April 21, 2018
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Laser-assisted cataract surgery: Just because we can, should we?

Contributed photo | BDN
Contributed photo | BDN
Lawrence Piazza is medical director of Coastal Eye Care and Coastal Eye Surgery Center in Ellsworth.
By Lawrence Piazza, Special to the BDN

I am writing in response to the recent article in the BDN about laser-assisted cataract surgery (“Bangor eye center among first in nation to offer new cataract surgery,” Sept. 15). New medical technologies often create heightened interest within the community. Both physicians and journalists possess the power to influence public thinking and have an obligation to fully inform their audience and disclose a balanced point of view. Because of the number of questions fielded within my practice regarding this technology, I feel compelled to further explain its use in cataract surgery.

As one of 17 ophthalmologists who care for the patients of Penobscot, Aroostook, Hancock and Washington counties, I am keenly interested in new technologies that improve surgical outcomes for patients. For the past 20 years, I have sought to deploy the most effective technologies that have proven to deliver excellent visual results in patients undergoing refractive cataract surgery. The discussion below reflects the analysis I applied to this new laser technology in deciding whether to adopt this for my patients.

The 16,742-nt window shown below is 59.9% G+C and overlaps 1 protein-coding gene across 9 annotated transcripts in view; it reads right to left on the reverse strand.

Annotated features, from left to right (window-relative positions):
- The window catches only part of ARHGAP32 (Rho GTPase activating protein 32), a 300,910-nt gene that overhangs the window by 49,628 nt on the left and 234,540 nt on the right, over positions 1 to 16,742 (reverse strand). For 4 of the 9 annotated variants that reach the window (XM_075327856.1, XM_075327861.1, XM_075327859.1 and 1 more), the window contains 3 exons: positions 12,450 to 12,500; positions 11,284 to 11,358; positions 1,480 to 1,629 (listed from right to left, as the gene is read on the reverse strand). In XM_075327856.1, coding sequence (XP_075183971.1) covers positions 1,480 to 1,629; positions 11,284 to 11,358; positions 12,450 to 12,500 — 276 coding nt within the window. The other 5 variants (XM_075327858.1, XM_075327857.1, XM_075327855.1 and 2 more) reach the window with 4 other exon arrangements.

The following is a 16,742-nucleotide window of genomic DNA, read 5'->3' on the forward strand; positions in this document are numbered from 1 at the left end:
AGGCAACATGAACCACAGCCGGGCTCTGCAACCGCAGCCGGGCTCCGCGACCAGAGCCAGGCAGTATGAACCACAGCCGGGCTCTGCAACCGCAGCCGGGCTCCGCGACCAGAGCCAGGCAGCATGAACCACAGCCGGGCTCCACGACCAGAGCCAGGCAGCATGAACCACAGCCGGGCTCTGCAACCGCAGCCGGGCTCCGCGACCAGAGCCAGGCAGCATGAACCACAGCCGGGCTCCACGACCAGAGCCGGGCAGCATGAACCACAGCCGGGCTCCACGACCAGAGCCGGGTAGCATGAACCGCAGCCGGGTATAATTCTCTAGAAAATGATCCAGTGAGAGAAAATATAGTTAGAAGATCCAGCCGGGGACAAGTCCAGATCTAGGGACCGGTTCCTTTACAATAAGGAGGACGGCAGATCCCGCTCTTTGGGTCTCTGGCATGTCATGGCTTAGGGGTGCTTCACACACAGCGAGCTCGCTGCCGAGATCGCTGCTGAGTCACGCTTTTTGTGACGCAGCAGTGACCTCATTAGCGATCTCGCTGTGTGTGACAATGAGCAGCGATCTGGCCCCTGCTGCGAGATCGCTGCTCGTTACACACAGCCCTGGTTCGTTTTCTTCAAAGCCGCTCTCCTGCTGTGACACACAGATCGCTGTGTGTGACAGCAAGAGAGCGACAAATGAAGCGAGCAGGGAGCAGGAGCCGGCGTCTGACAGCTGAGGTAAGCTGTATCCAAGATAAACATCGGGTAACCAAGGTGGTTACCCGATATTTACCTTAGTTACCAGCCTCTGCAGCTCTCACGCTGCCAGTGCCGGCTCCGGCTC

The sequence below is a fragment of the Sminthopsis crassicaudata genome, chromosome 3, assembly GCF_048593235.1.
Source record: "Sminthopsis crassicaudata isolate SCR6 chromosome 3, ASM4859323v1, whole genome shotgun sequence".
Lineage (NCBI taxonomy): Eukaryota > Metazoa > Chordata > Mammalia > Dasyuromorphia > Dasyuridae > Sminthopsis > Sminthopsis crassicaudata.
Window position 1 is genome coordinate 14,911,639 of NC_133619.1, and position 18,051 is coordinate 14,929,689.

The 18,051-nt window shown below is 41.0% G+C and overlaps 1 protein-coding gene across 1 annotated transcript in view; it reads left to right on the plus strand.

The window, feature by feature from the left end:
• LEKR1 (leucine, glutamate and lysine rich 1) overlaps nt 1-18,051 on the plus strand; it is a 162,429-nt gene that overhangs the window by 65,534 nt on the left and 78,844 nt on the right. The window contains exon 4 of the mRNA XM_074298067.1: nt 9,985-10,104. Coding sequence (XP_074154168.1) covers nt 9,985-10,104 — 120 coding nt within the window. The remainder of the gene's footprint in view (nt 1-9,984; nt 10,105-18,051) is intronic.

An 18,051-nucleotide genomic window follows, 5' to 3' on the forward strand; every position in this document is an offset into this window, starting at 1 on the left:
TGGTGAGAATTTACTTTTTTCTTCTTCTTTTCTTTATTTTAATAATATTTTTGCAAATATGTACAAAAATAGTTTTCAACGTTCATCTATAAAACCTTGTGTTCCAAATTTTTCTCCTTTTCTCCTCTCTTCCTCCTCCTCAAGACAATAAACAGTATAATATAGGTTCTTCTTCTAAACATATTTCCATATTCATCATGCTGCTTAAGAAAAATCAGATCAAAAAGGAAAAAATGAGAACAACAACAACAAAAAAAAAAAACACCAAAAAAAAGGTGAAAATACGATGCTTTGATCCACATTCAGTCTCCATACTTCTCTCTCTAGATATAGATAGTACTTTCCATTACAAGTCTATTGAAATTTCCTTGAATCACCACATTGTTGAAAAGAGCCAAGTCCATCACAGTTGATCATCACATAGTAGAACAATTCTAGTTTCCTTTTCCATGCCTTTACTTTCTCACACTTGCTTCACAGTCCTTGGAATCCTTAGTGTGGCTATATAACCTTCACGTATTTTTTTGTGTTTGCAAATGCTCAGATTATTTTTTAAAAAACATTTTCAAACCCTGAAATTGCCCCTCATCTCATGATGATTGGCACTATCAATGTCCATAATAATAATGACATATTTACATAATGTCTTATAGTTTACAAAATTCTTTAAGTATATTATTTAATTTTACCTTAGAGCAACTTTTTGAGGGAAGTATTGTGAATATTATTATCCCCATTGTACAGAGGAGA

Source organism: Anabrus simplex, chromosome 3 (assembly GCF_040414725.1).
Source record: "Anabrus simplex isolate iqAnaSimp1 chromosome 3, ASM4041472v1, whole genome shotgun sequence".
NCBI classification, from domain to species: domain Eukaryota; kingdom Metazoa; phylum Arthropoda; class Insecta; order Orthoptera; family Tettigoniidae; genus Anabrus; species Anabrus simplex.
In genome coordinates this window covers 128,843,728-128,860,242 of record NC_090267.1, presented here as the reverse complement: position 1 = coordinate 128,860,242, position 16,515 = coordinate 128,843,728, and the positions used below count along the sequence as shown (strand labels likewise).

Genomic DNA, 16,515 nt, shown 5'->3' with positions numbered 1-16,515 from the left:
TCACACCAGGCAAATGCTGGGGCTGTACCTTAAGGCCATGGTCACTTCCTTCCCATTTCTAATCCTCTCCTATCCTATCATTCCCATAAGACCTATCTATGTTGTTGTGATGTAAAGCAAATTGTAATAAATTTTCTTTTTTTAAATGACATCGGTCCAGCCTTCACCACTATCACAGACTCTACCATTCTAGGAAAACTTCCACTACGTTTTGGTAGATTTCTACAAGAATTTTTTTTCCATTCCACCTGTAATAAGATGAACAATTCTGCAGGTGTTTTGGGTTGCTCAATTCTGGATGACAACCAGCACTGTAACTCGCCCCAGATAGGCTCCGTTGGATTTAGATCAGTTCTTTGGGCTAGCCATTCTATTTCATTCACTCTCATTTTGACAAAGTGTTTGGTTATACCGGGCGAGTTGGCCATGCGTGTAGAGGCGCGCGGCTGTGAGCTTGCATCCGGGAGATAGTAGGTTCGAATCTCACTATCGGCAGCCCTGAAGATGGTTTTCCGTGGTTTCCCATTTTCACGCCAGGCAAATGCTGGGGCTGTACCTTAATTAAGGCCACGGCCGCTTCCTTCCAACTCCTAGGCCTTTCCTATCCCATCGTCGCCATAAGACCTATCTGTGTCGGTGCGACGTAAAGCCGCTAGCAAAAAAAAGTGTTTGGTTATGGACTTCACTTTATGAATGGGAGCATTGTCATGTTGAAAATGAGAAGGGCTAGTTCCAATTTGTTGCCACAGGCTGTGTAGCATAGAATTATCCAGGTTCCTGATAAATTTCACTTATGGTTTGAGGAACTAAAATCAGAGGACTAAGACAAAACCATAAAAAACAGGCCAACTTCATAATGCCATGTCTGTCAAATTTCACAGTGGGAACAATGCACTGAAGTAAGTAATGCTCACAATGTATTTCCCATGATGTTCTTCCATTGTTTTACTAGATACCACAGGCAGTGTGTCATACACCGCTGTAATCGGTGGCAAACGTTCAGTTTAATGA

It is critical for patients to comprehend that the laser used in cataract surgery does not vaporize or remove the cataract from the eye. The only difference between modern cataract surgery and laser-assisted cataract surgery is the incisions made prior to performing the actual cataract removal procedure. The surgeon must then physically open those incisions and extract the cataract by traditional means. Although the laser creates these incisions with precision, any skilled surgeon performing modern cataract surgery should be comfortable making these incisions manually with precision diamond blades and forceps. The question remains: Do patients with laser-created incisions see better than those with manually created incisions? So far, the answer is no.